Microsoft unveils Surface, a tablet to compete with iPad
Is it a tablet or a PC? Microsoft announced Monday evening a new piece of hardware that's very much both.
In a highly anticipated but secrecy-shrouded press conference in Los Angeles, the software giant introduced the Microsoft Surface, a 10.6-inch computer tablet to rival the Apple iPad that also works like an ultrabook computer. When connected to a magnetic cover with a built-in keyboard, the tablet can be used like a laptop computer.
It is the first fully-integrated hardware product created by the Redmond, Wash., company since its Xbox 360 video game console was introduced in 2005.
Steven Sinofsky, president of Microsoft's Windows division, called the device a "tablet that's a great PC a PC that's a great tablet."
The Microsoft Surface is only 9.3mm thick and weighs less than 1.5 pounds. It also has a USB 2.0 port for connectivity to a computer and utilizes a special screen that responds not only to touch but also can be written on with a special digital stylus.
There will be two models of the Surface, one that is powered by an ARM processor and runs on Microsoft's upcoming tablet-based Windows RT operating system, and a more powerful version that runs on an Intel i5 processor that works with the Windows 8 desktop OS. The Windows RT version will come in two storage capacities, 32 gigabytes and 64 gigabytes.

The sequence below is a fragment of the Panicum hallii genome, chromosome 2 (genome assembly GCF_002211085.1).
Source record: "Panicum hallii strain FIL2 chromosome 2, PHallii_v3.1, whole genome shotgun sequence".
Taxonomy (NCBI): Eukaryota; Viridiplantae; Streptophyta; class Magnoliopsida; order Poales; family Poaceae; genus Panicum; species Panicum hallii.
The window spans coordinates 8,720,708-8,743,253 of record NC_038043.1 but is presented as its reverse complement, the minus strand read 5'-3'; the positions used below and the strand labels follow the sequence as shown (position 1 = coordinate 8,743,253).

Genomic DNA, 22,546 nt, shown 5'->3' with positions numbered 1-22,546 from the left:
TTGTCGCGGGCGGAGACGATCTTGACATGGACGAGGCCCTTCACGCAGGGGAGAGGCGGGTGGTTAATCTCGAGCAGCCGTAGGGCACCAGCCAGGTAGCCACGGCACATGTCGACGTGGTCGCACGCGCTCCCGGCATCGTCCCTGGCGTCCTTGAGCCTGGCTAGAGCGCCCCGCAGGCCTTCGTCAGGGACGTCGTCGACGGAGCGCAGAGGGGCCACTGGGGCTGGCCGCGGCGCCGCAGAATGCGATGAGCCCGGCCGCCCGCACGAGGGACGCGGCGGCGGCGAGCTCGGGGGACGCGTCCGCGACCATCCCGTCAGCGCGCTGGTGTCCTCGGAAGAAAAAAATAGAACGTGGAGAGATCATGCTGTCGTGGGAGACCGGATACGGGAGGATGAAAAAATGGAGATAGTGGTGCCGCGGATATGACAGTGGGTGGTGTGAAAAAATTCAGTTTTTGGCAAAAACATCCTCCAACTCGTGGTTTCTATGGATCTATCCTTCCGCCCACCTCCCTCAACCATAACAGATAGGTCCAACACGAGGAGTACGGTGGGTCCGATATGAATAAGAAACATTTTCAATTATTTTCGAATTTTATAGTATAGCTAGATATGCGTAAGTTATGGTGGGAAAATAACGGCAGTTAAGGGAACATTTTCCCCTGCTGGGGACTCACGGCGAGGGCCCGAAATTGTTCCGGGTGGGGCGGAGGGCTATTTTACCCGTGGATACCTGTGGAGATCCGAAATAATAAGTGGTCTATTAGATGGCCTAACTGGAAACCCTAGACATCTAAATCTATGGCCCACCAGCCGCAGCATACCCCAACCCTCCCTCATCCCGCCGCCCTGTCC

Pricing and availabilty were not announced Monday, but Microsoft officials said the device will be comparably priced to other tablets that utilize the ARM processor and ultranotebooks that use Intel processors (all under $1,000). The Windows RT version is expected to be released sometime later this year with the expected release of Windows 8. The Intel version could be released several months afterward.
Microsoft also introduced two magnetic covers for the Surface, one with touch keys and another with physical keys for more of a tactile feel when typing. The covers will come in a variety of colors.
Most importantly, the new tablet was constructed from the ground up to work with Microsoft's upcoming Windows 8, the next version of its PC operating system that also is designed for tablets. Radically different from other versions of Windows, the OS will use an interface full of tiles, called Metro, instead of the traditional icons.
Since the introduction of the iPad in 2010, Apple has dominated the computer tablet market, with Samsung and the Amazon Kindle Fire a distant second and third. But as a market, tablets have exploded. In a new survey by research firm comScore, one in every four smartphone users also had a computer tablet during a three-month period ending in April, an 11.8 percent increase from the same time last year. Adults in the U.S. who own a tablet nearly doubled, from 10 percent to 19 percent from December to January, according to the Pew Internet & American Life Project.
The Associated Press contributed to this story.
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